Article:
This year, most of the talk of category fraud has centered on Yorgos Lanthimos’ darkly comic The Favourite, and how Emma Stone and Rachel Weisz have been relegated to the Supporting Actress race, despite occupying roles no less prominent than the one that’s made Olivia Colman a Best Actress contender. It’s a case where category placement is genuinely tricky—as far as this critic is concerned, all three are leads—but also a perfect example of why category fraud happens: Studios will do it to prevent vote-splitting and get two performers of the same gender nominated by pushing them into different categories. Other times, it’s a way for actors who have big years to avoid competing with themselves. Jamie Foxx, for example, probably insisted on being pushed for Supporting Actor in Collateral, even though he’s clearly that’s film lead, so as not to steal votes from his work in Ray.

There’s also the matter of star power, which counts more than you might think. One of my least favorite cases of category fraud was Casey Affleck getting nominated for Supporting Actor for his superbly craven (and clearly leading) performance in The Assassination Of Jesse James By The Coward Robert Ford, even though his much more famous costar, Brad Pitt, is plainly in the subordinate role. Some version of that is probably playing out with Leave No Trace’s campaign. Relative to his costar, Ben Foster is a movie star, which may be why they’re running him as the lead. It can be harder, in general, for relative unknowns to break into Best Actor or Best Actress. Though the dichotomy is nowhere near as extreme as it used to be, the Academy has often treated the supporting categories as a good place to honor not just character actors but also promising up-and-comers; recent winners that fit this bill include Alicia Vikander and Lupita Nyong’o.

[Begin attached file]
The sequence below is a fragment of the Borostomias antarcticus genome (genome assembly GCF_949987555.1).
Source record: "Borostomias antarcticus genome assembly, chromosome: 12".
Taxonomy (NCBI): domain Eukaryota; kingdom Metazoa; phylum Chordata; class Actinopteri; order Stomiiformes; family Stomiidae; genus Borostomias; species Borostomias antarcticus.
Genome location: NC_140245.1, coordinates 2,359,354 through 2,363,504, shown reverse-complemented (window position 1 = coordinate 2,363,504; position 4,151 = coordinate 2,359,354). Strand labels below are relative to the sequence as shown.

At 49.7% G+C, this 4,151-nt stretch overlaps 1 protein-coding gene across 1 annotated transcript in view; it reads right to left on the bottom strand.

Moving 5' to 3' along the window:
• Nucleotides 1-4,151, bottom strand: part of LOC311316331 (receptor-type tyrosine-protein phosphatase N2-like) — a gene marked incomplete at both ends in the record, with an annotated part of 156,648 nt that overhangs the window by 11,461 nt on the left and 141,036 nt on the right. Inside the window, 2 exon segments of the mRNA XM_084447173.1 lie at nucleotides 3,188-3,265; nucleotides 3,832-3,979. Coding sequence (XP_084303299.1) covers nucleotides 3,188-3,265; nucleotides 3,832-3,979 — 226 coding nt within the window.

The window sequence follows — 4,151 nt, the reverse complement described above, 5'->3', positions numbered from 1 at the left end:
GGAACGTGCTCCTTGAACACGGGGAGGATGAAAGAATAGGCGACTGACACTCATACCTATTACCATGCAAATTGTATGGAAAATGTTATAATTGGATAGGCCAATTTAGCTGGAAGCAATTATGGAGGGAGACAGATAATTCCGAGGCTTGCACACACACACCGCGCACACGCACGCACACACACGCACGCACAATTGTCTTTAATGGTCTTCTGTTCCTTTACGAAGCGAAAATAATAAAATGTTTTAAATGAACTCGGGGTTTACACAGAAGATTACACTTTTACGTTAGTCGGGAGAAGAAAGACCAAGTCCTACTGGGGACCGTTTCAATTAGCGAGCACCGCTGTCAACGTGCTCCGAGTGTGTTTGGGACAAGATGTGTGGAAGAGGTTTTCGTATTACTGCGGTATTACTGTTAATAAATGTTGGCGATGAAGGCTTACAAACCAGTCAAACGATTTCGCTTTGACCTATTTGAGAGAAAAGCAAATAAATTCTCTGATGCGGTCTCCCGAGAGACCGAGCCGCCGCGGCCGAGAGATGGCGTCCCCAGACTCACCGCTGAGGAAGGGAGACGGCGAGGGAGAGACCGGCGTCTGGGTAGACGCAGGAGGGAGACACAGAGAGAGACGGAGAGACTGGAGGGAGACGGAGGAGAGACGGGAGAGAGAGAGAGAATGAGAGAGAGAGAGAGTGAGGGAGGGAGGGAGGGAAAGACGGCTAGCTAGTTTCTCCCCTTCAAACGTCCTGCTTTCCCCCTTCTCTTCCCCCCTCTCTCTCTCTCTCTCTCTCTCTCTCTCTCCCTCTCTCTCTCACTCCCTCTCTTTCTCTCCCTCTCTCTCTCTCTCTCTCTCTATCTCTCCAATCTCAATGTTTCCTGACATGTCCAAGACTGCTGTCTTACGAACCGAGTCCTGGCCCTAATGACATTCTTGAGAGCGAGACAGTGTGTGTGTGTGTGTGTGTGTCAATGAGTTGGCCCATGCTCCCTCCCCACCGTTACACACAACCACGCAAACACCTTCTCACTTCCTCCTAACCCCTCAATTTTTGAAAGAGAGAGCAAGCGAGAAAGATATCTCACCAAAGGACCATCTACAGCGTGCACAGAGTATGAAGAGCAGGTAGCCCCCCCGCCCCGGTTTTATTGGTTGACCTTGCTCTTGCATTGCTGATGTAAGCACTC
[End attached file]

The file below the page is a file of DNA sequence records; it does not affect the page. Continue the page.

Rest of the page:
Nonetheless, calling McKenzie’s performance “supporting” is still egregiously misleading—it distorts the very notion of a hierarchy of roles in drama. It’s not just that, scene for scene, McKenzie’s in more of the film than Foster. It’s that this is Tom’s story more than it is Will’s. Though built on a powerful father-daughter relationship, Leave No Trace subtly privileges the daughter’s perspective. There aren’t many scenes that unfold solely from Will’s point-of-view—with only a couple of exceptions, Foster shares his screentime with McKenzie, his performance largely defined by the interaction between the two. By contrast, Granik gives us lots of scenes with just Tom—little peeks into the new life she’s trying to build—or ones that pair her off with the various strangers that drift into her orbit. That’s because Leave No Trace is really about her journey. While Will remains static in his introversion, Tom changes—the film, at its core, is about her slowly connecting to a world from which she’s been long removed. McKenzie, then, is the only actor who has a full arc to play.